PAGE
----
Creativity is something often defined as imaginativeness, or rather the practice of said imaginativeness to create new things, art, music, inventions, anything. This practice of creating novel stuff certainly needs to be nurtured over time, through vigilant exercise and most certainly an open and interested mind.
But what if the foundation for that creativity lies in our genes? Can our parents and grandparents really influence the way we look at things and whether we will develop a keen interest in creativity and thus make something new?
The centuries-old nature vs nurture question is still valid and remains partly unanswered.
The nature argument points towards the parents and the genes to the point where many things might be just written down in a pattern, not to be changed or interfered with. To some extent, you are allowed to vary from your parents’ course, but in this modern world, that would be a very outdated argument.
So, we turn our heads towards research and studies of the hereditary possibilities regarding creativity. Mark Roeling and colleague researchers from the universities of Oxford and Vrije extensively went over the data from the Netherlands Twin Register. The data contained information on around 1600 non-identical twins and 1800 identical ones. The non-identical twins shared less than fifty percent of their gene pool, unlike identical twins who shared more than that.
They ended up concluding that 70% of the difference between the twins who followed their siblings to a creative career compared to those who didn’t is attributed to genes.
Looking only at the career paths of choice is just one way of looking at things. It would be recommended to pay attention to hobbies and other creative endeavors which are not associated with the career path.
The nurture argument points towards a more open-minded view of upbringing and the application of the good old “practice makes perfect”. People raised in a creative environment, let’s say children of an artist and a musician are more likely to be exposed and to grow fond of music and art. Their affinity towards art and music, while existing, does not mean that they will take up art or music as their career, nor that they will be good at it.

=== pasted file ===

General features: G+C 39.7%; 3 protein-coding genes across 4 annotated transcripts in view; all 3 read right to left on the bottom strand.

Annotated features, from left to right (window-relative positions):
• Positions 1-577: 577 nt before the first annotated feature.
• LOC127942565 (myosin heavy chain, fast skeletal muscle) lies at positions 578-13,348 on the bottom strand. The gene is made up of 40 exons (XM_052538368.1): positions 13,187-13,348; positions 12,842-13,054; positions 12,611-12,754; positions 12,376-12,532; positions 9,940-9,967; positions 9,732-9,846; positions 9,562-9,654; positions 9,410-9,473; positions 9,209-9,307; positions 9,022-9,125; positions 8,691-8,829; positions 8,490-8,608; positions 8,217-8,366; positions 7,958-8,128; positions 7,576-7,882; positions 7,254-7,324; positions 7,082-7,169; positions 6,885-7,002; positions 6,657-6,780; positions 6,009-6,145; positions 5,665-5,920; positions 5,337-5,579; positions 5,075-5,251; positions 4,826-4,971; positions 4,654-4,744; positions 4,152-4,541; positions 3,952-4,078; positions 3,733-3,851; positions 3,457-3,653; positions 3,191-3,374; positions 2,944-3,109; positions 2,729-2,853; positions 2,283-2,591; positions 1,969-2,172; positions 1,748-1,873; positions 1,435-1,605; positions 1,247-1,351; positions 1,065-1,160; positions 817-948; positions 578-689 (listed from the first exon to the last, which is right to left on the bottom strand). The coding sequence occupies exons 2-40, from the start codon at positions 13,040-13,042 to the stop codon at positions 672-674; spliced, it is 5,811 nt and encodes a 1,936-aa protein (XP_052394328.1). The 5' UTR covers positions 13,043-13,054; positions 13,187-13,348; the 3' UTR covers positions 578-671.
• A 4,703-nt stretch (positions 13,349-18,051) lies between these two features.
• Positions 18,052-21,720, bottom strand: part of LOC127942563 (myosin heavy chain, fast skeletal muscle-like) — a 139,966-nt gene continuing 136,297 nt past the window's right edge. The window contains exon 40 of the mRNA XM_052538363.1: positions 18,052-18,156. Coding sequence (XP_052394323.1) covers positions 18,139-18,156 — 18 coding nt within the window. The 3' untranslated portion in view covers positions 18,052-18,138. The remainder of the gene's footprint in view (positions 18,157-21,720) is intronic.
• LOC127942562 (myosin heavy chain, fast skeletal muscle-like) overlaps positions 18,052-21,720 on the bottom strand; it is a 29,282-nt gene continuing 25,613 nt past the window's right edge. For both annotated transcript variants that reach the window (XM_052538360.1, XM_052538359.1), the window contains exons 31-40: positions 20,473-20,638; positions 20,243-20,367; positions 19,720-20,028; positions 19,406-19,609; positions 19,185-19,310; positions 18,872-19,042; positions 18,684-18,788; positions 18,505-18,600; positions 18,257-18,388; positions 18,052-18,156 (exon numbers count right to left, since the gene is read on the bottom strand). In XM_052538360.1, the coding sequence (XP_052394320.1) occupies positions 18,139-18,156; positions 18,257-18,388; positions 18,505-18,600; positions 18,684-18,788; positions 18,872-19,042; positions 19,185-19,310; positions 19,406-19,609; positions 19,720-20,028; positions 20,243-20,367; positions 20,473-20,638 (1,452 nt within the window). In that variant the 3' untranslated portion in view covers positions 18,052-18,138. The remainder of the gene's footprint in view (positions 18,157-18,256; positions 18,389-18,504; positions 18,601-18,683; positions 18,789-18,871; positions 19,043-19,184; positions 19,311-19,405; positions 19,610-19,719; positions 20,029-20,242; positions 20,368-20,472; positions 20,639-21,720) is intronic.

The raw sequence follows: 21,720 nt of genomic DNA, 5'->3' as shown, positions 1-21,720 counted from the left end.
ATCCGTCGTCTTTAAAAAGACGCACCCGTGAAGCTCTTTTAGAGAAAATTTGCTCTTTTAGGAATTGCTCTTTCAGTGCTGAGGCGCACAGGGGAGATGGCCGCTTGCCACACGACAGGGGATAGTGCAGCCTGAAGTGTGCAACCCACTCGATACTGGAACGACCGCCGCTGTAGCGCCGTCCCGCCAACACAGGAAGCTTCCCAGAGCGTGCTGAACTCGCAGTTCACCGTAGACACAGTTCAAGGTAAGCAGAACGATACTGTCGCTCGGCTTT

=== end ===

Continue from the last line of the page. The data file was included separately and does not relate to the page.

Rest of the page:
A person must practice their profession or hobby if they want to be better at it and while being creative helps, nurturing that creativity is essential. An artist cannot express themselves if their hands cannot perform the necessary movements and the same goes for the musician, whether they are playing an instrument or working through software to produce music.
Likewise, the creative process requires more than just knowledge of the subject, but also an open mind and a willingness to explore and embrace new things. These can be genetic traits but they also must be encouraged and practiced.
Children who have the potential for creativity and whose potential is suppressed will not get very far.
Nurture is definitely important to the creative process and making it better and efficient. Nature also plays a vital role, as you might just get an edge or foundation which can then be transformed into creative miracles. Look to your genes but know that you can make the necessary adaptations and changes to be the creative genius you want to be.